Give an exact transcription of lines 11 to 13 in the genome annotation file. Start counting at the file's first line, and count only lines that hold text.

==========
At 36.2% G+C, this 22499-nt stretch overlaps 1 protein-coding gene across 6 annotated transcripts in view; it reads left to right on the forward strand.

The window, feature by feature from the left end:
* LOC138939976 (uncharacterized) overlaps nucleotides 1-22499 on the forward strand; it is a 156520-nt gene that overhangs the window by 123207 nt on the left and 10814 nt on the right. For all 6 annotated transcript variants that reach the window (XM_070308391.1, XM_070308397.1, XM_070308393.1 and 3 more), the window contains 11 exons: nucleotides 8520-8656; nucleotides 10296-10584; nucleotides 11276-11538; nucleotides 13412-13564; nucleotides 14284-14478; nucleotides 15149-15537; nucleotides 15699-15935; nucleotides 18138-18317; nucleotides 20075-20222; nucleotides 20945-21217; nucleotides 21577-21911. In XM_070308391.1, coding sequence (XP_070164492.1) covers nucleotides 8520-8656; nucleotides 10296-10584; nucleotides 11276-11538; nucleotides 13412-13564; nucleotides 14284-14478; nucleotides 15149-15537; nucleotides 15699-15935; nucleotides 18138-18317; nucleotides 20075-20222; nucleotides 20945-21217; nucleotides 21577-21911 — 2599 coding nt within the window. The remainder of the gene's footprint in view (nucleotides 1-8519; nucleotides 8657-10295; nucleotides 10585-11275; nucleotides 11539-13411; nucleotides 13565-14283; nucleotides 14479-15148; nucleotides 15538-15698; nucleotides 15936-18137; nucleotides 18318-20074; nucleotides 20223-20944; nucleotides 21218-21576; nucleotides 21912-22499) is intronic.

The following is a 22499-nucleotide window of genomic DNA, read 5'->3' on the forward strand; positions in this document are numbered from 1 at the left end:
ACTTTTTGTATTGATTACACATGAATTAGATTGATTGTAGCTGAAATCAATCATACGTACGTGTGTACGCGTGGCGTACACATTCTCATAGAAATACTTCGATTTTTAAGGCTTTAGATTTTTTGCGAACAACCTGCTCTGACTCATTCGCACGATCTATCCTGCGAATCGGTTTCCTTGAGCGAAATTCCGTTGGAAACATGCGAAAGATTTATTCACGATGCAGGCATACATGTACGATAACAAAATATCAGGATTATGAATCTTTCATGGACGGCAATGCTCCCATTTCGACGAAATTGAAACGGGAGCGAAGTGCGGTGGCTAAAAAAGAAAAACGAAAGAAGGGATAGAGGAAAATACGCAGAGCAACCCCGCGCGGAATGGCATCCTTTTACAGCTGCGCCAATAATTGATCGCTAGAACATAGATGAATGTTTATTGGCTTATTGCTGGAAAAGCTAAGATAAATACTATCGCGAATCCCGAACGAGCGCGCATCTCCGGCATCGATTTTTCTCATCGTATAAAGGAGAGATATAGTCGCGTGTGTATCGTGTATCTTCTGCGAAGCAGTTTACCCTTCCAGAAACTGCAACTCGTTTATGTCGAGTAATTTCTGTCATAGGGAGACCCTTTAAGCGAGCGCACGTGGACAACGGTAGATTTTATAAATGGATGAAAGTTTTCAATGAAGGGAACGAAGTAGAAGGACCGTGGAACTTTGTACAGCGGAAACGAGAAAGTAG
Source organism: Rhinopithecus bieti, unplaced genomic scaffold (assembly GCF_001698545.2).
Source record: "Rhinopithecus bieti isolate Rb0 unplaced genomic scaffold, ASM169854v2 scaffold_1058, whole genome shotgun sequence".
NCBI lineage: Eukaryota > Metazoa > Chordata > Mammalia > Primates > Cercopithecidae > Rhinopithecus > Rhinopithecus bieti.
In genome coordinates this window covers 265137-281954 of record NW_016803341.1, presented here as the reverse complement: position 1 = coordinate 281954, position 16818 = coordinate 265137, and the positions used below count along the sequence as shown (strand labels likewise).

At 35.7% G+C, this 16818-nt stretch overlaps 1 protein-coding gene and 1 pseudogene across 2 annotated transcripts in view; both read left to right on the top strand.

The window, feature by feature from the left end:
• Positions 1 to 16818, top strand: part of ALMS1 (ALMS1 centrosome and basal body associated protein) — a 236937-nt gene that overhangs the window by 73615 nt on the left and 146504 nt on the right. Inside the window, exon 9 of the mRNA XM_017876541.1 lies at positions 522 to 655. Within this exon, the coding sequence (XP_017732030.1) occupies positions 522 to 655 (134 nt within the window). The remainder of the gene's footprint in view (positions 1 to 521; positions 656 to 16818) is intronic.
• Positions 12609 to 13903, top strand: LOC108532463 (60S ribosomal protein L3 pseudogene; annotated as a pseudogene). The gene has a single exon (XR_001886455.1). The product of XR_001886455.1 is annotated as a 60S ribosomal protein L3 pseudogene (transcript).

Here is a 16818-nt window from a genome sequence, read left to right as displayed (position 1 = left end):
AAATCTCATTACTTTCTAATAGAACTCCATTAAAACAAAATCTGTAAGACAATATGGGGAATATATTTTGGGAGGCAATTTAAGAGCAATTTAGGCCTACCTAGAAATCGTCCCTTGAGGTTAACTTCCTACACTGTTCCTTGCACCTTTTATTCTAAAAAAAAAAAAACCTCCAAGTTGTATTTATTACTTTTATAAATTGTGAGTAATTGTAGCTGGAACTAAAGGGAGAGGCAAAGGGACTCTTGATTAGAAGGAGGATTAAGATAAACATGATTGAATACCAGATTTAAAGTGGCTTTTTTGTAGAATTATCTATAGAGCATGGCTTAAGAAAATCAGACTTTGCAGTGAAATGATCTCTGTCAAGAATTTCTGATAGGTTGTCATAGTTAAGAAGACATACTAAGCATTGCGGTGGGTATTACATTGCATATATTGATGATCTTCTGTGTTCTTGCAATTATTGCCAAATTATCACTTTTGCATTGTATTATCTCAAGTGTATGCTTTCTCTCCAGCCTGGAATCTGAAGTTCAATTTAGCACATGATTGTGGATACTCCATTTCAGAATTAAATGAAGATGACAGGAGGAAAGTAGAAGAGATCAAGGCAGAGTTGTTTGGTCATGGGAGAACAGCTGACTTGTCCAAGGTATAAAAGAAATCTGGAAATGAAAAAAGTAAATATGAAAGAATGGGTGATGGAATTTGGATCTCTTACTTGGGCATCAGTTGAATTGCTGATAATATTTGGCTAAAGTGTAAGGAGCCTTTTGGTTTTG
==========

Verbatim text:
The window, feature by feature from the left end:
• Positions 1 to 16818, top strand: part of ALMS1 (ALMS1 centrosome and basal body associated protein) — a 236937-nt gene that overhangs the window by 73615 nt on the left and 146504 nt on the right. Inside the window, exon 9 of the mRNA XM_017876541.1 lies at positions 522 to 655. Within this exon, the coding sequence (XP_017732030.1) occupies positions 522 to 655 (134 nt within the window). The remainder of the gene's footprint in view (positions 1 to 521; positions 656 to 16818) is intronic.
• Positions 12609 to 13903, top strand: LOC108532463 (60S ribosomal protein L3 pseudogene; annotated as a pseudogene). The gene has a single exon (XR_001886455.1). The product of XR_001886455.1 is annotated as a 60S ribosomal protein L3 pseudogene (transcript).